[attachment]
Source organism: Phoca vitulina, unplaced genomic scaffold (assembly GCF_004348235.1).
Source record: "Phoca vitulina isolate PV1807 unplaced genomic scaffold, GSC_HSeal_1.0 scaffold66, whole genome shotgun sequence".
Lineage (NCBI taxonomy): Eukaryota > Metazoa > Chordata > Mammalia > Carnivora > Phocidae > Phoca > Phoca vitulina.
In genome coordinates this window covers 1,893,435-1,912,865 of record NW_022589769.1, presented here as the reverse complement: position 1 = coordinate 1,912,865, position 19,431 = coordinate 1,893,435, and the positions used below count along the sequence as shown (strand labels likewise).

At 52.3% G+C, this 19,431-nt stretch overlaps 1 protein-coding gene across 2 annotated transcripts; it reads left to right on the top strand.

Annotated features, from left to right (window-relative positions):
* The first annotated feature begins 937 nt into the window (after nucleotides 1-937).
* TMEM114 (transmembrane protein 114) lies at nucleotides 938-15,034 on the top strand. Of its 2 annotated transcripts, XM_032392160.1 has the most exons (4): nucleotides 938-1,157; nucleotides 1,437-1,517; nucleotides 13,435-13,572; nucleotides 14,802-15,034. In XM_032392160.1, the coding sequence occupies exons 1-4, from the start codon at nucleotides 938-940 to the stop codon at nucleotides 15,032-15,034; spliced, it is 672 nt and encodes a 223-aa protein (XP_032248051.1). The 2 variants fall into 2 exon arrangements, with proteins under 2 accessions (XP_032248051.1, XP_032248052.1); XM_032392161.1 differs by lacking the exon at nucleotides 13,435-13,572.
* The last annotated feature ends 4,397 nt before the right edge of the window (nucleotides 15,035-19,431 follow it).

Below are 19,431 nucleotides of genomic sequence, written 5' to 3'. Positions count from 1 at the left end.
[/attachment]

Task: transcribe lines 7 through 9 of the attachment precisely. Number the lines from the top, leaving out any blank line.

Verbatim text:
* The first annotated feature begins 937 nt into the window (after nucleotides 1-937).
* TMEM114 (transmembrane protein 114) lies at nucleotides 938-15,034 on the top strand. Of its 2 annotated transcripts, XM_032392160.1 has the most exons (4): nucleotides 938-1,157; nucleotides 1,437-1,517; nucleotides 13,435-13,572; nucleotides 14,802-15,034. In XM_032392160.1, the coding sequence occupies exons 1-4, from the start codon at nucleotides 938-940 to the stop codon at nucleotides 15,032-15,034; spliced, it is 672 nt and encodes a 223-aa protein (XP_032248051.1). The 2 variants fall into 2 exon arrangements, with proteins under 2 accessions (XP_032248051.1, XP_032248052.1); XM_032392161.1 differs by lacking the exon at nucleotides 13,435-13,572.
* The last annotated feature ends 4,397 nt before the right edge of the window (nucleotides 15,035-19,431 follow it).